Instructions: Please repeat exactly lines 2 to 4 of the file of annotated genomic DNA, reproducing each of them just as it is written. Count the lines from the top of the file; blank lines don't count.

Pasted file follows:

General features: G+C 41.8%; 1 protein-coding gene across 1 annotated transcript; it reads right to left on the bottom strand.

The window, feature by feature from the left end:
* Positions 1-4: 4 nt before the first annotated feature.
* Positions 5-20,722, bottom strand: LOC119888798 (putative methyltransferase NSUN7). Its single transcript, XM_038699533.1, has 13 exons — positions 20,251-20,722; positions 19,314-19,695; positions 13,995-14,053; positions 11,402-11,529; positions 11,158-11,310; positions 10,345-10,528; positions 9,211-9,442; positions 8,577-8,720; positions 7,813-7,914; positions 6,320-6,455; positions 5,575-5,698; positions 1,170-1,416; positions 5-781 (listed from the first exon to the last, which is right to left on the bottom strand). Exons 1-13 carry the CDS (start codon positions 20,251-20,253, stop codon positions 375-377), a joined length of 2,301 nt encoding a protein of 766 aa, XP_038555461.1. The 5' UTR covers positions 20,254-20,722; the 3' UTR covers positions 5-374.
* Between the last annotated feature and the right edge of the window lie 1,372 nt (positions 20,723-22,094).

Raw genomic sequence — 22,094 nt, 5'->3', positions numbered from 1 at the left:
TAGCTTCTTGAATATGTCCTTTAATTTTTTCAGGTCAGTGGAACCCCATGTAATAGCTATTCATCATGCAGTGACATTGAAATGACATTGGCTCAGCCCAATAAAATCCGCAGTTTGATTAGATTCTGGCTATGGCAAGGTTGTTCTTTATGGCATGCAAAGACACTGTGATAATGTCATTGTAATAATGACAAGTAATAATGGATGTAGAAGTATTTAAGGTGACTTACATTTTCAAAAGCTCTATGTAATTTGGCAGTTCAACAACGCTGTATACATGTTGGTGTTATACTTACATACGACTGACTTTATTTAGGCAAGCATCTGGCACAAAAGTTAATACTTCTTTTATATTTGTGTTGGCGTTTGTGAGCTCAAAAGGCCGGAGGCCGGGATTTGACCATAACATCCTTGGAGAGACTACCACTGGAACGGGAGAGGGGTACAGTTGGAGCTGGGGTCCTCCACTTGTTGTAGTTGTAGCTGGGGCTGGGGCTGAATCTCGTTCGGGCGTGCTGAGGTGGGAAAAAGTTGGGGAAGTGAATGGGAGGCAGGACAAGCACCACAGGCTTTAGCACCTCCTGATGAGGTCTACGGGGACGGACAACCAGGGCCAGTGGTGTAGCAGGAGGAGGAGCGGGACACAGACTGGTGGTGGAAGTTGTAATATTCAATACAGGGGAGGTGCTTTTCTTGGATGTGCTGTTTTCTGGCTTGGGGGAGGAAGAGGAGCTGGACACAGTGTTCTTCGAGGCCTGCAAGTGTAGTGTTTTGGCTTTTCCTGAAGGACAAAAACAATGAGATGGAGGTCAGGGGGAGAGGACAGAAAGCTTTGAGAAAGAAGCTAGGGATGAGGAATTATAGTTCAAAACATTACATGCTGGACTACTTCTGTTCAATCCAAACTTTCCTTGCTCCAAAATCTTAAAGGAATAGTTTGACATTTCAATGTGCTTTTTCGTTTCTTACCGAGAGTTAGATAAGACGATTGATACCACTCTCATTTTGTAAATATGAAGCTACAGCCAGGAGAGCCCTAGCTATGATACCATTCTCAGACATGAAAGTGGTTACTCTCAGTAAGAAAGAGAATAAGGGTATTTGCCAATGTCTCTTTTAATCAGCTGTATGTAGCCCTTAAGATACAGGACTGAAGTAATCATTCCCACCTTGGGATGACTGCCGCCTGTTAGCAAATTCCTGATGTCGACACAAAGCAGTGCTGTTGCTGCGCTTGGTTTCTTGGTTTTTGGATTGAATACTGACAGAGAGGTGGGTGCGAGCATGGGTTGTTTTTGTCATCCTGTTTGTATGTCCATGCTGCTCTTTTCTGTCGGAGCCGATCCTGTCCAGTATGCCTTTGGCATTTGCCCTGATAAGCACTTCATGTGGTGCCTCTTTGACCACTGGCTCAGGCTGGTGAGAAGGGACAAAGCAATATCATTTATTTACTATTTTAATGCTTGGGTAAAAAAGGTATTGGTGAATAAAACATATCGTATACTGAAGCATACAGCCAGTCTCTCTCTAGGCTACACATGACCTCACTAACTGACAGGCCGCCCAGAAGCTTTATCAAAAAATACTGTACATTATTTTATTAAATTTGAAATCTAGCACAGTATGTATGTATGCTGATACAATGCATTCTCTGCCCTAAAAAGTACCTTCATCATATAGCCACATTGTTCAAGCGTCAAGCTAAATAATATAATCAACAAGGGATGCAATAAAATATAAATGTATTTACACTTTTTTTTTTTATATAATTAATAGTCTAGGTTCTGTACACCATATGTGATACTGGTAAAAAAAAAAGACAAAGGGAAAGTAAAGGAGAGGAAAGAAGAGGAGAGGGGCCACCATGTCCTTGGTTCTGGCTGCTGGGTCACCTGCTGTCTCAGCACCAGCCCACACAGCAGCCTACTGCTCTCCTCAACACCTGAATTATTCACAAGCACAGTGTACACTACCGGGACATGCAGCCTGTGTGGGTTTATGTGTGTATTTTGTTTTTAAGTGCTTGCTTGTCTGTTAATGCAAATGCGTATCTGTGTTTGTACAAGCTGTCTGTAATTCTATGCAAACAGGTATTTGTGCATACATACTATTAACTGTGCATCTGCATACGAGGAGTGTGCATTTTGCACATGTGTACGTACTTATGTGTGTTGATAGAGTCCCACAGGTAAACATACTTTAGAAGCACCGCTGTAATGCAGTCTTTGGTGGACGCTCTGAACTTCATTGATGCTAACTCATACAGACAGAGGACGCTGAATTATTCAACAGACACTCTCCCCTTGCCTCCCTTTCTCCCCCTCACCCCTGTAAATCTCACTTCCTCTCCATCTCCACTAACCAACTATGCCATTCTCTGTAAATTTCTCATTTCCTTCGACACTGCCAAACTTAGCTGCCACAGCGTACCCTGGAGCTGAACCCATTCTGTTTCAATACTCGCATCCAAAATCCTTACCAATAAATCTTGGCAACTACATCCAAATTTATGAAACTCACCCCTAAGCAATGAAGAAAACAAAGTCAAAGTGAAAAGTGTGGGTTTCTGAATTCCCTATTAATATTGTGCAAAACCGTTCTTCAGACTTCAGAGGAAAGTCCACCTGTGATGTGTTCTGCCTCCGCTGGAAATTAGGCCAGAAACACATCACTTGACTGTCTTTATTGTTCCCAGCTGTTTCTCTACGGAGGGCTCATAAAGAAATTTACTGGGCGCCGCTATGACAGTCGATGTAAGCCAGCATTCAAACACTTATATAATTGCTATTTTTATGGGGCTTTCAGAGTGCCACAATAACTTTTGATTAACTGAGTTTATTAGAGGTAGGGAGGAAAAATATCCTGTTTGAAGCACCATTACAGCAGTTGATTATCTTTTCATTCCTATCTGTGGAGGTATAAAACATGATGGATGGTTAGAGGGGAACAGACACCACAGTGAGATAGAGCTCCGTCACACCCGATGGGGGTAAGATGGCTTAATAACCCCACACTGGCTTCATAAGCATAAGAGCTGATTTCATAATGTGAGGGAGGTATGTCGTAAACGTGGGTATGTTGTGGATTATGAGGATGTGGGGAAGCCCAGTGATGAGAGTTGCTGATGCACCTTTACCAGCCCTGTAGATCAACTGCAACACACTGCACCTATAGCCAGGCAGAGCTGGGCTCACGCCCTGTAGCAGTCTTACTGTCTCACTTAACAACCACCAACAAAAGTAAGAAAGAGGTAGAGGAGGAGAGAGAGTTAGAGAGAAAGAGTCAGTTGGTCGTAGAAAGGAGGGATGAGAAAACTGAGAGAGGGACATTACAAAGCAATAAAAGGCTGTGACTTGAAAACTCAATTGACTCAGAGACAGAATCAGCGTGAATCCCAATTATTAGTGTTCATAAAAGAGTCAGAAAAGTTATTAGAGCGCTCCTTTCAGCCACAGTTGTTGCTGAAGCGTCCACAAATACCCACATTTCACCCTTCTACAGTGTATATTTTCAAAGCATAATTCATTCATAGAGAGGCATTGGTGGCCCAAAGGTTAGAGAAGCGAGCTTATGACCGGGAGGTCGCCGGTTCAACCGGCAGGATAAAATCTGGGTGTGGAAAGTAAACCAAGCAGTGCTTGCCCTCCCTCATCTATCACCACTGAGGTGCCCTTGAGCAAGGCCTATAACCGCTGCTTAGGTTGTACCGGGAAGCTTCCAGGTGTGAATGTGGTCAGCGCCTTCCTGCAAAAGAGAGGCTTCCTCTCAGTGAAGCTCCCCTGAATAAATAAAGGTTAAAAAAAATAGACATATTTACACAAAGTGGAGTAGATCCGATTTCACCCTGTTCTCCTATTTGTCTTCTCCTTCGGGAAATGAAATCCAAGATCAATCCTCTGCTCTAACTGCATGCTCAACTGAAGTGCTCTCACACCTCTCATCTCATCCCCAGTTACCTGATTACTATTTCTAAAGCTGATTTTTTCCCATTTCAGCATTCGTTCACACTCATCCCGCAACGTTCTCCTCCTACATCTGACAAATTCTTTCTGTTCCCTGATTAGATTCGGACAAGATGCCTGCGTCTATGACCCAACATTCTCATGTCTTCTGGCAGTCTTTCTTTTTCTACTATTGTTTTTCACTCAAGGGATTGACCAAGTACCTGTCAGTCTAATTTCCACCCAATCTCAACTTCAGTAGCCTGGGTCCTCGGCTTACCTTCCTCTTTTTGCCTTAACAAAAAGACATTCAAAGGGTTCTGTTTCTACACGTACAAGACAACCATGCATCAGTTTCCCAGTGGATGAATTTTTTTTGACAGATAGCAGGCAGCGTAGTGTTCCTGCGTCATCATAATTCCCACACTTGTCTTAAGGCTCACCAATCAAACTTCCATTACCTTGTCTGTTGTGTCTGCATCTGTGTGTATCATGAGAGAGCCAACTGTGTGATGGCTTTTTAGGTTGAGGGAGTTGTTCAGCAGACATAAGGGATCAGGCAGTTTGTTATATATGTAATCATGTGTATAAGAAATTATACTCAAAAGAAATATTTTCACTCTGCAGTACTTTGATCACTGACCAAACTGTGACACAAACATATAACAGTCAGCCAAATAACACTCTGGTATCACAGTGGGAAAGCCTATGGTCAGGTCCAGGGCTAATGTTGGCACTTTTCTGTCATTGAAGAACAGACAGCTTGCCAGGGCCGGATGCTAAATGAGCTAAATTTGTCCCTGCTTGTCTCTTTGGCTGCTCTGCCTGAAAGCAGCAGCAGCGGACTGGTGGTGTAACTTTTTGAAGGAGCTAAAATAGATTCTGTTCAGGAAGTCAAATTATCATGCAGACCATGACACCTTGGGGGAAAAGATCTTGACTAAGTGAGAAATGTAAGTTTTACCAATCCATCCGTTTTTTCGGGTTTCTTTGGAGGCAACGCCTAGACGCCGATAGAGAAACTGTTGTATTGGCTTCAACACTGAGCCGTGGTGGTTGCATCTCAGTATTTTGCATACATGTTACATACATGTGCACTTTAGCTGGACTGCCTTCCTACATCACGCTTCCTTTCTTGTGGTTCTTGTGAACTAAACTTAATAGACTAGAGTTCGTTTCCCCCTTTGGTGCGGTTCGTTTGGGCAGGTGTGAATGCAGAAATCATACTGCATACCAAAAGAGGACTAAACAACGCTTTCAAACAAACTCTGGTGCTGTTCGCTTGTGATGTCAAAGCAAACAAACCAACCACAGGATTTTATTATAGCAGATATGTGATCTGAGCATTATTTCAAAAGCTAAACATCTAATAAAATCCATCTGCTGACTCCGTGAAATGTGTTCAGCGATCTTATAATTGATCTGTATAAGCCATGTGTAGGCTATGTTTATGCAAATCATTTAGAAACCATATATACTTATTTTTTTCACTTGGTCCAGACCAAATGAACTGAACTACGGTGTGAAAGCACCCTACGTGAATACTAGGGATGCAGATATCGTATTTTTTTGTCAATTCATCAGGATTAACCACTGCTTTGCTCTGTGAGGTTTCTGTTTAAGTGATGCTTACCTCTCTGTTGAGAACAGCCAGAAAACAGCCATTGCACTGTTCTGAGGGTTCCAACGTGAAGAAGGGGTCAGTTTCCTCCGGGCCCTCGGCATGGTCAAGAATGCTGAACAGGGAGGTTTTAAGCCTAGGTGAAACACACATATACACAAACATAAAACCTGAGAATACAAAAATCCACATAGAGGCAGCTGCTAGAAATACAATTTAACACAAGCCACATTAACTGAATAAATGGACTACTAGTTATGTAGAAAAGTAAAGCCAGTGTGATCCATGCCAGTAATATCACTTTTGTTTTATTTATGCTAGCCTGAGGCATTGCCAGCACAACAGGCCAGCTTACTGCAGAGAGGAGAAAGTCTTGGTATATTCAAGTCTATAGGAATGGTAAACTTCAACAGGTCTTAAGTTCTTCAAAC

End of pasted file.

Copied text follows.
The window, feature by feature from the left end:
* Positions 1-4: 4 nt before the first annotated feature.
* Positions 5-20,722, bottom strand: LOC119888798 (putative methyltransferase NSUN7). Its single transcript, XM_038699533.1, has 13 exons — positions 20,251-20,722; positions 19,314-19,695; positions 13,995-14,053; positions 11,402-11,529; positions 11,158-11,310; positions 10,345-10,528; positions 9,211-9,442; positions 8,577-8,720; positions 7,813-7,914; positions 6,320-6,455; positions 5,575-5,698; positions 1,170-1,416; positions 5-781 (listed from the first exon to the last, which is right to left on the bottom strand). Exons 1-13 carry the CDS (start codon positions 20,251-20,253, stop codon positions 375-377), a joined length of 2,301 nt encoding a protein of 766 aa, XP_038555461.1. The 5' UTR covers positions 20,254-20,722; the 3' UTR covers positions 5-374.